Taking these definitions into account, it is entirely reasonable to render this verse in the sense that the prayer of faith shall strengthen, or make whole, those who are weary and faint—either spiritually or physically. In fact, Young’s Literal Translation renders it in this way:

“And the prayer of the faith shall save the distressed one, and the Lord shall raise him up, and if sins he may have committed, they shall be forgiven to him.”

Failed Promise?

Now that we have established what the verse actually says, I will address what the passage means and whether or not the statement made in this passage is unfulfilled.

As I have already pointed out, this passage is prescribing a path to wholeness—which is synonymous with salvation—either physically or spiritually. Indeed, we cannot neglect the spiritual implications of this passage, or forget that the human person has a spiritual as well as a physical nature. Of course to an atheist, this isn’t true, but the passage was not written by an atheist. At any rate, spiritual connotations are clearly present here, as verse 15 ends, “and if sins he may have committed, they shall be forgiven to him.” I notice that you did not include this in the verse as quoted on your blog, but it is nevertheless an essential part of the verse.

Therefore, it can be said that this passage carries with it both a physical and a spiritual dimension. And this is how the Church has historically understood it.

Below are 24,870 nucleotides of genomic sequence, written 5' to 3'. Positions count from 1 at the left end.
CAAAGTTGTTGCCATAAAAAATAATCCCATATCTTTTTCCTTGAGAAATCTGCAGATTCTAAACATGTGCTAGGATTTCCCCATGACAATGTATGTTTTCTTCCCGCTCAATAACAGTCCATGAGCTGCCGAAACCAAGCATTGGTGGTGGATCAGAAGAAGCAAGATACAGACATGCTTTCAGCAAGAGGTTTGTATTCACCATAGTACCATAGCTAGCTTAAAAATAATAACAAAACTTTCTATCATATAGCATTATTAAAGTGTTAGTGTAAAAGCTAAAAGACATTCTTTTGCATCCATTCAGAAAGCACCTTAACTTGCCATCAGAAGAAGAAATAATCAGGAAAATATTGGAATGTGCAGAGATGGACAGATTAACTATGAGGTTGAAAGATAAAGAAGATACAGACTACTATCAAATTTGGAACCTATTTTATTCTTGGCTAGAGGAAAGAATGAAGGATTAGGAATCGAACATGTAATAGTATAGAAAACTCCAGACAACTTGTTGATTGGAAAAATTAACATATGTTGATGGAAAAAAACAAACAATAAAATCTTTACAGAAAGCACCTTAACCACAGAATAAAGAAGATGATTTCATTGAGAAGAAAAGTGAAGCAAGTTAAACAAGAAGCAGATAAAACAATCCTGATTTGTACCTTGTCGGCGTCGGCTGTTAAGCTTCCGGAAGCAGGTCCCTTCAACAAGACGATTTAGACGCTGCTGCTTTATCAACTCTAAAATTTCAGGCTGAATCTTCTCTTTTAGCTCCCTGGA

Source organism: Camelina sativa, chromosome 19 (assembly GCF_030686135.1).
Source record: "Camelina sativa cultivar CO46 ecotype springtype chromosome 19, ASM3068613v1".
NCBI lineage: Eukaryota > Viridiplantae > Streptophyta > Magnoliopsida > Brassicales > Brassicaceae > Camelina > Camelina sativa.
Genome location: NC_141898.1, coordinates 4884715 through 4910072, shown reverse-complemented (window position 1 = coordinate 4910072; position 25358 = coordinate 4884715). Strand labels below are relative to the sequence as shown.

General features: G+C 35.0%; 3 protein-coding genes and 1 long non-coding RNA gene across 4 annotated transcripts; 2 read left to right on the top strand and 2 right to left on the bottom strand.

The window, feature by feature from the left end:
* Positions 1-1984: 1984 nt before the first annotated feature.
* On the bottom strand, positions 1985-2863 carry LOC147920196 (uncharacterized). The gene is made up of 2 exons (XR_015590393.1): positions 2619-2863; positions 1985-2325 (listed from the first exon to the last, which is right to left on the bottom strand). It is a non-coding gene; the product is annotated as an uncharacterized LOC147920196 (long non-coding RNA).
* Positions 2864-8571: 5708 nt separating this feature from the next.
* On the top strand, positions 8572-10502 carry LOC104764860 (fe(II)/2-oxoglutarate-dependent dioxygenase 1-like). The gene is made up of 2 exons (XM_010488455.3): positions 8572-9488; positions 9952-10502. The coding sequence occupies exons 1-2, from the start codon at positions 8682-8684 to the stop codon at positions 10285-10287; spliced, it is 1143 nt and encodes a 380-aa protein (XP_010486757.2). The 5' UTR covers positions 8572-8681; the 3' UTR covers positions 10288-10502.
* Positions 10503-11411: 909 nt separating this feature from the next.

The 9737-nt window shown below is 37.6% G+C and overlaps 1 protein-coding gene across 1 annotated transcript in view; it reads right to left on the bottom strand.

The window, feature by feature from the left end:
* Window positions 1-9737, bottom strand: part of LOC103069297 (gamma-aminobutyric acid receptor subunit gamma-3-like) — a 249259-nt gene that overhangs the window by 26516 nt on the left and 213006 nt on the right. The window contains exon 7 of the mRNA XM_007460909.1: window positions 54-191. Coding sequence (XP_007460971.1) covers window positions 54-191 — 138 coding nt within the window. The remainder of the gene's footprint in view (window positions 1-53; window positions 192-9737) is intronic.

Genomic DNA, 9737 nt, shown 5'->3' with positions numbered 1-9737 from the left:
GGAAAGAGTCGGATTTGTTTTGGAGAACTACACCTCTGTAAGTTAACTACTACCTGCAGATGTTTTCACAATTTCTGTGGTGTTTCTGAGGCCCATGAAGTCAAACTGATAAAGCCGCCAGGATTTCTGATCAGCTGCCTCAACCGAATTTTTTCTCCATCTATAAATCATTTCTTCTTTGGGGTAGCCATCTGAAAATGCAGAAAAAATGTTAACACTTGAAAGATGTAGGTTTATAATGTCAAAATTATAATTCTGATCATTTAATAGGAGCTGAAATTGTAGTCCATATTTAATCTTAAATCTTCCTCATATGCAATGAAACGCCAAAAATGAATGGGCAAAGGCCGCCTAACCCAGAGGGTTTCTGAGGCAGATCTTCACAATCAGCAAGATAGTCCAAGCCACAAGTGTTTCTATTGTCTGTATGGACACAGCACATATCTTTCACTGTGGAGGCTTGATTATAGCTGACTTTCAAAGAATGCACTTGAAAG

But does this mean we should always expect physical healing? If we look at the whole of the Bible, and not just this verse, it is clear that physical healing is not inevitable. This is not due to God’s inability to heal, but rather to the priority of the salvation, or healing and wholeness, of our souls, which is often accomplished through suffering. Redemptive suffering, or suffering as an instrument of salvation, is a theme that runs throughout the Bible. Here are just a few verses to that effect:

“Now if we are children, then we are heirs—heirs of God and co-heirs with Christ, if indeed we share in his sufferings in order that we may also share in his glory.” Romans 8:17

“For just as we share abundantly in the sufferings of Christ, so also our comfort abounds through Christ. If we are distressed, it is for your comfort and salvation; if we are comforted, it is for your comfort, which produces in you patient endurance of the same sufferings we suffer.” 1 Corinthians 1:5-6

“My brethren, count it all joy when you fall into various trials, knowing that the testing of your faith produces patience. But let patience have its perfect work, that you may be perfect and complete, lacking nothing.” James 1:2-8

“I want to know Christ—yes, to know the power of his resurrection and participation in his sufferings, becoming like him in his death…” Philippians 3:10